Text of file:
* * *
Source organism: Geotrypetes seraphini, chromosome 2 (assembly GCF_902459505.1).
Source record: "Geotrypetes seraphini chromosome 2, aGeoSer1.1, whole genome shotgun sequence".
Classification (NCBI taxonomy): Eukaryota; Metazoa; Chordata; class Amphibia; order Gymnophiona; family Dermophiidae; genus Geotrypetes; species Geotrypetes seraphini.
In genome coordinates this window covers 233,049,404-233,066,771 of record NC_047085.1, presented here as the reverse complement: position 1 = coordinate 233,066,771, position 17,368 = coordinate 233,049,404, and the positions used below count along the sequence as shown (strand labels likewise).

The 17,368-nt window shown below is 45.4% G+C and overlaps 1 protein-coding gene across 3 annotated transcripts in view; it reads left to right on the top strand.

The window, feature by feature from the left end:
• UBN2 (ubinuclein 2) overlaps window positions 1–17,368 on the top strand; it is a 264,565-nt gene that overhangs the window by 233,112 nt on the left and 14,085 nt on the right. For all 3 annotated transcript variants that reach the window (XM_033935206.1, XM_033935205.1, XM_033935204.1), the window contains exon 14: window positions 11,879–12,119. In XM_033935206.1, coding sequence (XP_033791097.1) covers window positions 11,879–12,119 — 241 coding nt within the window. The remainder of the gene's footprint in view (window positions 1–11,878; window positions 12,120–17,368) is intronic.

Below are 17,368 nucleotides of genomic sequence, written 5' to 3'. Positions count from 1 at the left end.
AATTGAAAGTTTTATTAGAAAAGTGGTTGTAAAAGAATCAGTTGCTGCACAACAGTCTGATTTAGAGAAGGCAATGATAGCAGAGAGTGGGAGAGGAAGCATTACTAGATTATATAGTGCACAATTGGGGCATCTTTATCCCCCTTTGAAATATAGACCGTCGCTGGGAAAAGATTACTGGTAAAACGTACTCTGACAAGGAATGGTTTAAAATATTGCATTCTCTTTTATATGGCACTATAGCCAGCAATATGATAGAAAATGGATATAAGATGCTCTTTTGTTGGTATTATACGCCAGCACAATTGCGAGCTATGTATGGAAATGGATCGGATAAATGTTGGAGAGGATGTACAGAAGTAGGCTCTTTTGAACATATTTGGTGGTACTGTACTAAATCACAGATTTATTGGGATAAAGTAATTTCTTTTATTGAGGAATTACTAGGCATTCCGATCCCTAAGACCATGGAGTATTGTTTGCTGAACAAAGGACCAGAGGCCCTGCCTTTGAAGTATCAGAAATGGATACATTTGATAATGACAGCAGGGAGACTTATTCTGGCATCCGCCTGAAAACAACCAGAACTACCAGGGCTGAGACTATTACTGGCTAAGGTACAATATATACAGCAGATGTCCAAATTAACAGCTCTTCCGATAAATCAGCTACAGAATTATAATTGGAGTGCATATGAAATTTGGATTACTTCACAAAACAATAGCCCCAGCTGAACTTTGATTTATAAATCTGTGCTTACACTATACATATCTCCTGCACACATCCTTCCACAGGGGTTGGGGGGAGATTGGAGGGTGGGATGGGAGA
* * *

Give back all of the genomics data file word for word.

Source organism: Geotrypetes seraphini, chromosome 2 (assembly GCF_902459505.1).
Source record: "Geotrypetes seraphini chromosome 2, aGeoSer1.1, whole genome shotgun sequence".
Classification (NCBI taxonomy): Eukaryota; Metazoa; Chordata; class Amphibia; order Gymnophiona; family Dermophiidae; genus Geotrypetes; species Geotrypetes seraphini.
In genome coordinates this window covers 233,049,404-233,066,771 of record NC_047085.1, presented here as the reverse complement: position 1 = coordinate 233,066,771, position 17,368 = coordinate 233,049,404, and the positions used below count along the sequence as shown (strand labels likewise).

The 17,368-nt window shown below is 45.4% G+C and overlaps 1 protein-coding gene across 3 annotated transcripts in view; it reads left to right on the top strand.

The window, feature by feature from the left end:
• UBN2 (ubinuclein 2) overlaps window positions 1–17,368 on the top strand; it is a 264,565-nt gene that overhangs the window by 233,112 nt on the left and 14,085 nt on the right. For all 3 annotated transcript variants that reach the window (XM_033935206.1, XM_033935205.1, XM_033935204.1), the window contains exon 14: window positions 11,879–12,119. In XM_033935206.1, coding sequence (XP_033791097.1) covers window positions 11,879–12,119 — 241 coding nt within the window. The remainder of the gene's footprint in view (window positions 1–11,878; window positions 12,120–17,368) is intronic.

Below are 17,368 nucleotides of genomic sequence, written 5' to 3'. Positions count from 1 at the left end.
AATTGAAAGTTTTATTAGAAAAGTGGTTGTAAAAGAATCAGTTGCTGCACAACAGTCTGATTTAGAGAAGGCAATGATAGCAGAGAGTGGGAGAGGAAGCATTACTAGATTATATAGTGCACAATTGGGGCATCTTTATCCCCCTTTGAAATATAGACCGTCGCTGGGAAAAGATTACTGGTAAAACGTACTCTGACAAGGAATGGTTTAAAATATTGCATTCTCTTTTATATGGCACTATAGCCAGCAATATGATAGAAAATGGATATAAGATGCTCTTTTGTTGGTATTATACGCCAGCACAATTGCGAGCTATGTATGGAAATGGATCGGATAAATGTTGGAGAGGATGTACAGAAGTAGGCTCTTTTGAACATATTTGGTGGTACTGTACTAAATCACAGATTTATTGGGATAAAGTAATTTCTTTTATTGAGGAATTACTAGGCATTCCGATCCCTAAGACCATGGAGTATTGTTTGCTGAACAAAGGACCAGAGGCCCTGCCTTTGAAGTATCAGAAATGGATACATTTGATAATGACAGCAGGGAGACTTATTCTGGCATCCGCCTGAAAACAACCAGAACTACCAGGGCTGAGACTATTACTGGCTAAGGTACAATATATACAGCAGATGTCCAAATTAACAGCTCTTCCGATAAATCAGCTACAGAATTATAATTGGAGTGCATATGAAATTTGGATTACTTCACAAAACAATAGCCCCAGCTGAACTTTGATTTATAAATCTGTGCTTACACTATACATATCTCCTGCACACATCCTTCCACAGGGGTTGGGGGGAGATTGGAGGGTGGGATGGGAGA